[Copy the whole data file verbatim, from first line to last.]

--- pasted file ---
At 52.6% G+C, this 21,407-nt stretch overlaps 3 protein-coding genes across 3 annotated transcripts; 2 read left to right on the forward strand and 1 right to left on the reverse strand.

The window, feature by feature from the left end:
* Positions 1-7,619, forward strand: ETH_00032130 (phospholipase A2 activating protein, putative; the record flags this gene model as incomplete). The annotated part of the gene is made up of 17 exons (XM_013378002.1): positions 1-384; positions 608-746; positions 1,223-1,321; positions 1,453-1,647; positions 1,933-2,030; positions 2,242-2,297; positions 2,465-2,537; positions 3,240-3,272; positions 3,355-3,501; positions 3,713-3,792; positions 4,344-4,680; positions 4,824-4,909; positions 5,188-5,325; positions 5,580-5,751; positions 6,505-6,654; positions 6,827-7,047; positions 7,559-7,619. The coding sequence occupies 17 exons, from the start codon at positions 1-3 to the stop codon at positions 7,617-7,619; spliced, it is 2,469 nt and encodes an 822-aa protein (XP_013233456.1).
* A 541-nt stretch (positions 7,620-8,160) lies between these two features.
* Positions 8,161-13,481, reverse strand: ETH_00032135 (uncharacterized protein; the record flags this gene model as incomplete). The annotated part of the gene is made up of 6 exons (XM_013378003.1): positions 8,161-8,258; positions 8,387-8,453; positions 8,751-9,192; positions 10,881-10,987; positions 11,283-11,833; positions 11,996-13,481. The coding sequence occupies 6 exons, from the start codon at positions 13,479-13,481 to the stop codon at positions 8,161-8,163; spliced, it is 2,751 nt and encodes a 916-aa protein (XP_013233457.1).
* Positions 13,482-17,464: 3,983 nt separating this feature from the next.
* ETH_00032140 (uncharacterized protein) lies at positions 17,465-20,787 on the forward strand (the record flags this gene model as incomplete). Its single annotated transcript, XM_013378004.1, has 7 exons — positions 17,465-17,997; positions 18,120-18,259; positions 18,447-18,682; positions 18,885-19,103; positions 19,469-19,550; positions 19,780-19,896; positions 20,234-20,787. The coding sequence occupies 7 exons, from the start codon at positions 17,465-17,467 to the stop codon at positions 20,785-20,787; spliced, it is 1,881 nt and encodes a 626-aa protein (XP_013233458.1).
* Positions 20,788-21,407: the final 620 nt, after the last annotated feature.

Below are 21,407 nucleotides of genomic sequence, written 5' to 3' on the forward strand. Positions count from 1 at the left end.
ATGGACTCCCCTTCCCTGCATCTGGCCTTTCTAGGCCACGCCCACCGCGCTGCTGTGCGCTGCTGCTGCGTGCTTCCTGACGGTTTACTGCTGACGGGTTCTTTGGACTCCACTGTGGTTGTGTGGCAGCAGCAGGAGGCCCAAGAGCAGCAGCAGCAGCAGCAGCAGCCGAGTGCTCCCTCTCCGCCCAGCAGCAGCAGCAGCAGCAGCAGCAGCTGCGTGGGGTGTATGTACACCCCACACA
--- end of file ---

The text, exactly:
At 52.6% G+C, this 21,407-nt stretch overlaps 3 protein-coding genes across 3 annotated transcripts; 2 read left to right on the forward strand and 1 right to left on the reverse strand.

The window, feature by feature from the left end:
* Positions 1-7,619, forward strand: ETH_00032130 (phospholipase A2 activating protein, putative; the record flags this gene model as incomplete). The annotated part of the gene is made up of 17 exons (XM_013378002.1): positions 1-384; positions 608-746; positions 1,223-1,321; positions 1,453-1,647; positions 1,933-2,030; positions 2,242-2,297; positions 2,465-2,537; positions 3,240-3,272; positions 3,355-3,501; positions 3,713-3,792; positions 4,344-4,680; positions 4,824-4,909; positions 5,188-5,325; positions 5,580-5,751; positions 6,505-6,654; positions 6,827-7,047; positions 7,559-7,619. The coding sequence occupies 17 exons, from the start codon at positions 1-3 to the stop codon at positions 7,617-7,619; spliced, it is 2,469 nt and encodes an 822-aa protein (XP_013233456.1).
* A 541-nt stretch (positions 7,620-8,160) lies between these two features.
* Positions 8,161-13,481, reverse strand: ETH_00032135 (uncharacterized protein; the record flags this gene model as incomplete). The annotated part of the gene is made up of 6 exons (XM_013378003.1): positions 8,161-8,258; positions 8,387-8,453; positions 8,751-9,192; positions 10,881-10,987; positions 11,283-11,833; positions 11,996-13,481. The coding sequence occupies 6 exons, from the start codon at positions 13,479-13,481 to the stop codon at positions 8,161-8,163; spliced, it is 2,751 nt and encodes a 916-aa protein (XP_013233457.1).
* Positions 13,482-17,464: 3,983 nt separating this feature from the next.
* ETH_00032140 (uncharacterized protein) lies at positions 17,465-20,787 on the forward strand (the record flags this gene model as incomplete). Its single annotated transcript, XM_013378004.1, has 7 exons — positions 17,465-17,997; positions 18,120-18,259; positions 18,447-18,682; positions 18,885-19,103; positions 19,469-19,550; positions 19,780-19,896; positions 20,234-20,787. The coding sequence occupies 7 exons, from the start codon at positions 17,465-17,467 to the stop codon at positions 20,785-20,787; spliced, it is 1,881 nt and encodes a 626-aa protein (XP_013233458.1).
* Positions 20,788-21,407: the final 620 nt, after the last annotated feature.

Below are 21,407 nucleotides of genomic sequence, written 5' to 3' on the forward strand. Positions count from 1 at the left end.
ATGGACTCCCCTTCCCTGCATCTGGCCTTTCTAGGCCACGCCCACCGCGCTGCTGTGCGCTGCTGCTGCGTGCTTCCTGACGGTTTACTGCTGACGGGTTCTTTGGACTCCACTGTGGTTGTGTGGCAGCAGCAGGAGGCCCAAGAGCAGCAGCAGCAGCAGCAGCAGCCGAGTGCTCCCTCTCCGCCCAGCAGCAGCAGCAGCAGCAGCAGCAGCTGCGTGGGGTGTATGTACACCCCACACA